Wednesday, August 25, 2010

ALM Practices Part 11: Modeling the business domain using Domain Models

What is it?
A domain model is typically depicted by a UML class diagram in which the classes and associations represent the business concepts and the relationships between them. Although you can use a piece of paper to draw up a domain model, in most cases a UML case tool is better suited for that. Business concepts such as orders, customers or contracts are represented by classes stereotyped as entity. Associations are used to illustrate the roles which that entity fulfills in in the relationship with other entities. An example of a domain model representing a recipe registration application might look like this:
Why would you do it?
  • Because a domain model centralizes the concepts and behavior of the business domain at one place
  • Because while creating it, you'll run into many new important questions on both the static and dynamic aspects of the domain, including constraints, relationships, the business process, roles and responsibilities
  • Because it can be used to verify that the developers and other team members have the same view on the domain as the business people have.
What’s the minimum you need to do?
  • You should clearly communicate that the domain model should not be confused with a data model. It does not imply anything about the database schema and should not contain specific decisions or changes because of that database.
  • Make sure all entities, association roles, attributes, operations and other documentation comply with the Ubiquitous Language.
  • Write in your native language, unless company policy says otherwise.
  • Avoid bidirectional associations. It makes understanding the life cycle of related entities more difficult and introduces technical complexity that ripples throughout the entire system. I also found that bidirectional associations reduces the obviousness of the user interface, because a bidirectional relationships clouds the parent-child obviousness.
  • Always use directional associations. Base those on the conceptional relationship between the entities, not on the way you intend to query the domain for presentation purposes.
  • Always add roles to your associations. They may seem obvious, but by thinking about the role, you may find misinterpretations or an opportunity to get more insights in its purpose.
  • Don't specify a multiplicity of 1, but always specify the others explicitly.
  • Use a composite association when the child's lifecycle is dictated by the parent (like the Recipe-Ingredient association).
  • Don't include any technical terms or .NET-specific types such as string or integer. Use text, number, money or another type from the Ubiquitous Language instead.
  • Make sure that the individual class models are small and do not show more than what the model is intended for.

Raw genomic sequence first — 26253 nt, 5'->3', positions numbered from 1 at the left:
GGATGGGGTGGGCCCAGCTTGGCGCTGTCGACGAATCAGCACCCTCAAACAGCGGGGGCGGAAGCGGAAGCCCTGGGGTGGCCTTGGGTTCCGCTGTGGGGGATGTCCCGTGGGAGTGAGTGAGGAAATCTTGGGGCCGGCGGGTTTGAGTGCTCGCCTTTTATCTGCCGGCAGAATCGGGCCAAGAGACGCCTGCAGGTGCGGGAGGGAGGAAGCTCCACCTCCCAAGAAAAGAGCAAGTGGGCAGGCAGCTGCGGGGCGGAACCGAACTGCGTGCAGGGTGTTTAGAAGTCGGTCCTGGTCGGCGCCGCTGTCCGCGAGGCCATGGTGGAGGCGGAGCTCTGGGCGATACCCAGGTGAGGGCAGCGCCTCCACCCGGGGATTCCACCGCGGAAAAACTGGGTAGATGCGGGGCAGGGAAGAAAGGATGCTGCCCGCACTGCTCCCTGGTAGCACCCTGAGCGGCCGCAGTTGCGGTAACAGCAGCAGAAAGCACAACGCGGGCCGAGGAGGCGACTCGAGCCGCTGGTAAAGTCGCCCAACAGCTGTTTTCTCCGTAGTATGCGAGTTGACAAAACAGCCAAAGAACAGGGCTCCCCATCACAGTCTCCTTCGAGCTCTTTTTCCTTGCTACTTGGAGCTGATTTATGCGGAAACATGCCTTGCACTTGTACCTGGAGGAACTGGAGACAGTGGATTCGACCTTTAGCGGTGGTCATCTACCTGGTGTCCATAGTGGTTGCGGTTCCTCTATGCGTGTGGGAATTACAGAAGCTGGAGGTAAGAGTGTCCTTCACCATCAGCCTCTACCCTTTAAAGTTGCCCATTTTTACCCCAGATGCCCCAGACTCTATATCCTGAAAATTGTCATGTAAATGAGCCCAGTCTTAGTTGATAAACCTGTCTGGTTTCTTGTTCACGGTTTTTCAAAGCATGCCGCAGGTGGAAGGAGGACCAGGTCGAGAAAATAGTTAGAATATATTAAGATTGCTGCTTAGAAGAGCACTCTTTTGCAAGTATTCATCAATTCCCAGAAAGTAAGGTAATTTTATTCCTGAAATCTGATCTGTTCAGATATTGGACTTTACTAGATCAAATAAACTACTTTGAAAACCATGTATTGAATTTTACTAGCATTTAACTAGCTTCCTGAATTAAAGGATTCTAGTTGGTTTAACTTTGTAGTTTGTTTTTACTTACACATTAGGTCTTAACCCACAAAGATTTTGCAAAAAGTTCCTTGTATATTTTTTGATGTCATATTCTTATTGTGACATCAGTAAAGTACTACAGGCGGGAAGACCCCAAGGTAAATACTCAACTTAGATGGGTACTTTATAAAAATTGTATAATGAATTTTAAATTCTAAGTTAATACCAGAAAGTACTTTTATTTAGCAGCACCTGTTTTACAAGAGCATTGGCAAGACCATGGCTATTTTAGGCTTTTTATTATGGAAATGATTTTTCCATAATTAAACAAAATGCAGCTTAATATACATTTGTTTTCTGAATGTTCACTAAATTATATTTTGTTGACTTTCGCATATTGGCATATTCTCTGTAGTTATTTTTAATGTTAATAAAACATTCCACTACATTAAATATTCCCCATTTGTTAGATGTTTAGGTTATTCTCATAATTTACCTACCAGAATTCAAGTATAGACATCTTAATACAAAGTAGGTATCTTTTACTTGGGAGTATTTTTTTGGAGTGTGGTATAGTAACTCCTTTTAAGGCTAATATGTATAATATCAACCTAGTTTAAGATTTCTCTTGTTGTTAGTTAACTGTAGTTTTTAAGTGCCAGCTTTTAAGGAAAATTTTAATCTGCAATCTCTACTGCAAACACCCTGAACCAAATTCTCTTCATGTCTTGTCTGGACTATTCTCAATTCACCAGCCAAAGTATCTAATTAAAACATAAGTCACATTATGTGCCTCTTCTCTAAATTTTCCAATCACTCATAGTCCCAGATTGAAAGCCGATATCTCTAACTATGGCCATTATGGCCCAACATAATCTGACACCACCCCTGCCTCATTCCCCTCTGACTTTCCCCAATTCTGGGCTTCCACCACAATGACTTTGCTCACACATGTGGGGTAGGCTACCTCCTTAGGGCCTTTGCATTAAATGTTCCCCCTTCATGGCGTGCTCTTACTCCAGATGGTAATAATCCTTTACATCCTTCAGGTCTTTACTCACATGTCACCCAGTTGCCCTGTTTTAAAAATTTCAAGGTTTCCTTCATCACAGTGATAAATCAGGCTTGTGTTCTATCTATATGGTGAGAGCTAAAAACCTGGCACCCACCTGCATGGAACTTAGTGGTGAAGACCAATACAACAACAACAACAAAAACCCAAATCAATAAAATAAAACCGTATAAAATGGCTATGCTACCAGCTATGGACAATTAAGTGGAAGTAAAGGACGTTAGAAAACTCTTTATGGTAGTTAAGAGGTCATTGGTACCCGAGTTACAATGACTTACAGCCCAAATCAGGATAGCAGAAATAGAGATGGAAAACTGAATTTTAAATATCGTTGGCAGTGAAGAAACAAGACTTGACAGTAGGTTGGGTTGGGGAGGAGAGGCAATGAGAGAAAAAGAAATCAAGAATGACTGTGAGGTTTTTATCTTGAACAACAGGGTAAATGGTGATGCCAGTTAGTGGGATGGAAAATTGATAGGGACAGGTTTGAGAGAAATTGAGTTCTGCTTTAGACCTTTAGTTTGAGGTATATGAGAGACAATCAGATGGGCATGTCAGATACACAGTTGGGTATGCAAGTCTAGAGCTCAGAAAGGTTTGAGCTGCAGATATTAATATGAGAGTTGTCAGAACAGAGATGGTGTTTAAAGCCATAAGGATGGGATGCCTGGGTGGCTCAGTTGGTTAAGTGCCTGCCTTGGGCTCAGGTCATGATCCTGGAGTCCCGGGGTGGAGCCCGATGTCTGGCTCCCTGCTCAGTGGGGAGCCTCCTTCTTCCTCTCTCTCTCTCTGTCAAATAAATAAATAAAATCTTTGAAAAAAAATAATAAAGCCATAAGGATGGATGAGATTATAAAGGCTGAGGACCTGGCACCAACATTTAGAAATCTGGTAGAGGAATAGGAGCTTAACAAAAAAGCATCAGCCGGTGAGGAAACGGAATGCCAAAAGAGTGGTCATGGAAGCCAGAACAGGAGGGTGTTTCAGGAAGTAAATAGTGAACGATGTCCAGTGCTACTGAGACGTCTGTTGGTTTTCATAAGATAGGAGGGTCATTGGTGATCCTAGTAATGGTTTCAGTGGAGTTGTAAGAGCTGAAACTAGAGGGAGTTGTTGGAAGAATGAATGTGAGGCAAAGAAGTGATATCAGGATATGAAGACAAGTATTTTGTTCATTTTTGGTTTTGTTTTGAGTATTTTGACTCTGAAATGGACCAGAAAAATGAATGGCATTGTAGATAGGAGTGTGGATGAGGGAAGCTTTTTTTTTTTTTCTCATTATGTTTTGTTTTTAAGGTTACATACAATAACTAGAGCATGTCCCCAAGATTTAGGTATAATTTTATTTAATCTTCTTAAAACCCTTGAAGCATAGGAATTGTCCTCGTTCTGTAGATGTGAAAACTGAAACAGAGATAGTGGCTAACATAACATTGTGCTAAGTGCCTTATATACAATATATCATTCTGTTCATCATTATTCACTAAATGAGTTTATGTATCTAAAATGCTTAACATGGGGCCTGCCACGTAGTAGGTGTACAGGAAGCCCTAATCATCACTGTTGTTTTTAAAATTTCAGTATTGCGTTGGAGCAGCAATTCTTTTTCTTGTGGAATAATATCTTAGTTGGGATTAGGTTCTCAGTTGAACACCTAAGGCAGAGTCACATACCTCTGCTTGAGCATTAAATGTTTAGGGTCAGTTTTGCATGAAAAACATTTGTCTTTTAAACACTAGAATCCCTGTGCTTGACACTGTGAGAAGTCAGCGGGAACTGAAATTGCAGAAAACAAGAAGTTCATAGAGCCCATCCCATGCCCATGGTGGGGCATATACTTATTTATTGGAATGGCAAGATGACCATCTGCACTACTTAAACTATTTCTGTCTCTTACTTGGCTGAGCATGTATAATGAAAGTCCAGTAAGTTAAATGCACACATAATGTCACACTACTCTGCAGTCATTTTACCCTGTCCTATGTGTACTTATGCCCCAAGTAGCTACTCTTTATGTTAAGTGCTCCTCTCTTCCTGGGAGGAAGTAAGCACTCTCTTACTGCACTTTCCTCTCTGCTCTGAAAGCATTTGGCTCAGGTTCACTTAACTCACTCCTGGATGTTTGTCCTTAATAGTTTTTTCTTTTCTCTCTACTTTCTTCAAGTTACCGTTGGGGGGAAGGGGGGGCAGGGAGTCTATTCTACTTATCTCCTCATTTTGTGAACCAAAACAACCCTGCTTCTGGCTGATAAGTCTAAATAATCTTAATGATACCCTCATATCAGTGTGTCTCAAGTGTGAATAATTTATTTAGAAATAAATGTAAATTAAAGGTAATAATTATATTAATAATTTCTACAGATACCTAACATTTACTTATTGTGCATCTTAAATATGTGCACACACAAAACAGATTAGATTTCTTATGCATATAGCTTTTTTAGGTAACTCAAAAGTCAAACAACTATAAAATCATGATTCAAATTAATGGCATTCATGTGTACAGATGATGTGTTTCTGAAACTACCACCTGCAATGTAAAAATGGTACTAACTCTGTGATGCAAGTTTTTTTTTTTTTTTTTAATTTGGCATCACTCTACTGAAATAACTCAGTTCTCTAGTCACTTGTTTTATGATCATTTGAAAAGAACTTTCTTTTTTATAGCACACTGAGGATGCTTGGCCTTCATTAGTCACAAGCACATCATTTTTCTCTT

• If an entity has a status attribute, carefully consider what impact each status has on the editability and associations of that entity. If these constraint become very complex, consider modeling the State Pattern or choose a design in which every state is represented by a dedicated subclass of the entity.
  • Do not include mutual exclusive associations. If you need these, your entity is probably representing multiple conflicting concepts and should be split up in multiple entities. Again, if these are related to a status attribute, see previous remark.
What’s the usual thing to do?
  • Group related entities that change together, have a dependent lifecycle or form a conceptual whole into a so-called aggregate and choose one entity as the entity that controls access to the others. This is called the aggregate root.
  • My rule of thumb for finding the right aggregate roots is to create a diagram that only contains the aggregate roots. That diagram should include the most important concepts of your domain and clearly illustrate its dependencies.
  • Include detailed constraints on the maximum length of text attributes, ranges of numbers and dates.
  • If such constraints tend to repeat itself for the same kind of data (e.g. an email address, ISBN number, credit card number or currency), consider introducing new classes representing domain-specific primitives with the associated constraints. Stereotype these as a value object and use them instead of primitive types. For instance, the above domain model relies on the following value objects.
  • If you find that the same set of entities have completely different meanings and dynamics depending on the department or organizational unit you ask, and you don't see a chance to get them aligned, you may need to introduce different domain models per organizational unit. This practice is often referred to as having more than one bounded context. In other words, different organizational units require different interpretations of the same domain concepts.
  • Consider reading InfoQ's Domain Driven Design Quickly to get a quick-start into the world of Eric Evans' Domain Driven Design.
  • Consider using Sparx’s UML case tool Enterprise Architect since it can generate Microsoft Word documents and a HTML version of the models, making it easy to share the models with the business people.

1 comment:

Dale said...

Good thing you shared what Domain models do. I think they're very important functions in a UML class diagram.

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